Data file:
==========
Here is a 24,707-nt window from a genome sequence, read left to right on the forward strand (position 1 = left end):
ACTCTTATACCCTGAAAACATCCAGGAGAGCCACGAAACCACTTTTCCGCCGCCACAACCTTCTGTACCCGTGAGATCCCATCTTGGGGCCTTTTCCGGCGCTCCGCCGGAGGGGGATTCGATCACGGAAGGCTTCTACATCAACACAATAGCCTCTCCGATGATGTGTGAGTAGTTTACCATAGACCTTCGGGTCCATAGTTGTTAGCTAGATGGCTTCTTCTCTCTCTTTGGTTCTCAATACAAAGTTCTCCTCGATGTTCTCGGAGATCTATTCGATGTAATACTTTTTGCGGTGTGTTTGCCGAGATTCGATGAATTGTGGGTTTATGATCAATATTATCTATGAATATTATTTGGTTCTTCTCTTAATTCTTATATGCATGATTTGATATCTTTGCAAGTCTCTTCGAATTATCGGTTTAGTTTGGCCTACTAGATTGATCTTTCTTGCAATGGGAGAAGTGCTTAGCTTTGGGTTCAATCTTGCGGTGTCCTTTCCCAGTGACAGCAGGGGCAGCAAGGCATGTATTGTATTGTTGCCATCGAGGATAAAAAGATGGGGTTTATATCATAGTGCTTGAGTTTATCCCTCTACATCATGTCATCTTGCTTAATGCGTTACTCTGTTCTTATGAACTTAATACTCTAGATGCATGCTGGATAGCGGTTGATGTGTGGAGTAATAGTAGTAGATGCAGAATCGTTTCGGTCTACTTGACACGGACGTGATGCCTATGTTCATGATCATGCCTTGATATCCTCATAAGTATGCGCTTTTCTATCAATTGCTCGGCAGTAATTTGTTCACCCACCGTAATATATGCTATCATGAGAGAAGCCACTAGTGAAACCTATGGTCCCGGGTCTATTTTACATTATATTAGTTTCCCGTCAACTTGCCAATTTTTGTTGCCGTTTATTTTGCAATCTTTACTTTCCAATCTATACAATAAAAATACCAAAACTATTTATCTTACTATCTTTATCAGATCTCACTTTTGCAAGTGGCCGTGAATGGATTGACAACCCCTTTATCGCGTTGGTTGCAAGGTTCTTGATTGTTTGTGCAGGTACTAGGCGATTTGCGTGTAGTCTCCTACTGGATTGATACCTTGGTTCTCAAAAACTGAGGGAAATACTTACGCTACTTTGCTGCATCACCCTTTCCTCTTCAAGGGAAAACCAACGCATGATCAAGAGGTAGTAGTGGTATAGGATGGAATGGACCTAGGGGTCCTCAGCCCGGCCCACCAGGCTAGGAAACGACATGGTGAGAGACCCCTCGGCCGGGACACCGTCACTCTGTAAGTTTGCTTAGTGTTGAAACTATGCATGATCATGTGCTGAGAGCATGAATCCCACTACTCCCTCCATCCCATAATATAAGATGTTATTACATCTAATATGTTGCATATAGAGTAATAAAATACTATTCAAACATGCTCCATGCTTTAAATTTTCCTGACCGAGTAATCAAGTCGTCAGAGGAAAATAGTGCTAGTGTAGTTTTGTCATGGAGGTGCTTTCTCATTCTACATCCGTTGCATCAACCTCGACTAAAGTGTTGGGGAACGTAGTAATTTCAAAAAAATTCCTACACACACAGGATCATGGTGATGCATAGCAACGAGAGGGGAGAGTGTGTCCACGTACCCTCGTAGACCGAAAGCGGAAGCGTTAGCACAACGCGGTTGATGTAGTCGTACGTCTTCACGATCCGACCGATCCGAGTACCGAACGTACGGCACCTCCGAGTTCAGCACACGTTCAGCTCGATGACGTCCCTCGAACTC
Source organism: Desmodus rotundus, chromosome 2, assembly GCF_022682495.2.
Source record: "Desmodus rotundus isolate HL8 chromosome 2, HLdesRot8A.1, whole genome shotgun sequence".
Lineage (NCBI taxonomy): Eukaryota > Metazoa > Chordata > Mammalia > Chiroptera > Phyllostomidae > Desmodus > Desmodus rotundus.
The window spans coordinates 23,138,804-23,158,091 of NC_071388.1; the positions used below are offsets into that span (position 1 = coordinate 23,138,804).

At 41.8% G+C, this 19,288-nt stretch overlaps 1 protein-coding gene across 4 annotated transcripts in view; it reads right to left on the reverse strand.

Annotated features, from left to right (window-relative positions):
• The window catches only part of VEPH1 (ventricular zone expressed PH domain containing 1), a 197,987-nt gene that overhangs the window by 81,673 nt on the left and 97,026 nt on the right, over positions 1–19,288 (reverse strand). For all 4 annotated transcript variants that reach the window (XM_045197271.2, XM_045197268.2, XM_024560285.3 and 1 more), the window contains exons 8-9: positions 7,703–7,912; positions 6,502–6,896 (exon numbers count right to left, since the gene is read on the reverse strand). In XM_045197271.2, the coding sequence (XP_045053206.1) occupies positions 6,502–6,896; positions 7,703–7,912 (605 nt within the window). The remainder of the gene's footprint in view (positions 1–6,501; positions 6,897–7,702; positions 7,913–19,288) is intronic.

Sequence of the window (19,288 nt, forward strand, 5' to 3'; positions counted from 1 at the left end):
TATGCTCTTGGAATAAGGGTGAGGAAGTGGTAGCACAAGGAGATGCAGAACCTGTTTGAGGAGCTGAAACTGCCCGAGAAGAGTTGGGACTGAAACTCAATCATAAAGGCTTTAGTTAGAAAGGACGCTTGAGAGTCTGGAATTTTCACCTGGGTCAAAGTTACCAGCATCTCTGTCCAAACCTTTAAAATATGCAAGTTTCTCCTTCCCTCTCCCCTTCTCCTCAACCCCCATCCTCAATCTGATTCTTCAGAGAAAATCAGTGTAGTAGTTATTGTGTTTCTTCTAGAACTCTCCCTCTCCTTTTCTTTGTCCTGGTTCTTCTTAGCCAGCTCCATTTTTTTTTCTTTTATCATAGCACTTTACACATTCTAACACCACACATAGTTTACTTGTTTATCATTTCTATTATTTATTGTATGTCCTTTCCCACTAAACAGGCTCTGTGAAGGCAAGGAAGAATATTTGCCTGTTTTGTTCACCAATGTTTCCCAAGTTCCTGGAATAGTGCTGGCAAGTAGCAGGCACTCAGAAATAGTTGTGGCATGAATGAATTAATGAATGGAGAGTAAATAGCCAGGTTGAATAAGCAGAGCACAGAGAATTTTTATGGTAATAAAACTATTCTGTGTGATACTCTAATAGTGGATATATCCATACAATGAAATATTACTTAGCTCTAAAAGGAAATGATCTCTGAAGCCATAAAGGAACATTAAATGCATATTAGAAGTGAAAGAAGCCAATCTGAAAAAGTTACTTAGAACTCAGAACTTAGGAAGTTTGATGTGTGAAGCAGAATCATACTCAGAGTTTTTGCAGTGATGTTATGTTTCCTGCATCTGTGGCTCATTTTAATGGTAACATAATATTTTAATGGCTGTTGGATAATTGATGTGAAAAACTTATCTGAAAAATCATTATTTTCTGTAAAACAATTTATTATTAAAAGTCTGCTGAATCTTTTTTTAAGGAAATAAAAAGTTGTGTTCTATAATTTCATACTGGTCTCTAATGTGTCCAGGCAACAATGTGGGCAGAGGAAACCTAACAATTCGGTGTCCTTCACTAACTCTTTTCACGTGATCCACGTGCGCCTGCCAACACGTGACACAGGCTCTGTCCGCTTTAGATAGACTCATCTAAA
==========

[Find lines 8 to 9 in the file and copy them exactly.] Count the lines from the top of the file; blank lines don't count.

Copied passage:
Annotated features, from left to right (window-relative positions):
• The window catches only part of VEPH1 (ventricular zone expressed PH domain containing 1), a 197,987-nt gene that overhangs the window by 81,673 nt on the left and 97,026 nt on the right, over positions 1–19,288 (reverse strand). For all 4 annotated transcript variants that reach the window (XM_045197271.2, XM_045197268.2, XM_024560285.3 and 1 more), the window contains exons 8-9: positions 7,703–7,912; positions 6,502–6,896 (exon numbers count right to left, since the gene is read on the reverse strand). In XM_045197271.2, the coding sequence (XP_045053206.1) occupies positions 6,502–6,896; positions 7,703–7,912 (605 nt within the window). The remainder of the gene's footprint in view (positions 1–6,501; positions 6,897–7,702; positions 7,913–19,288) is intronic.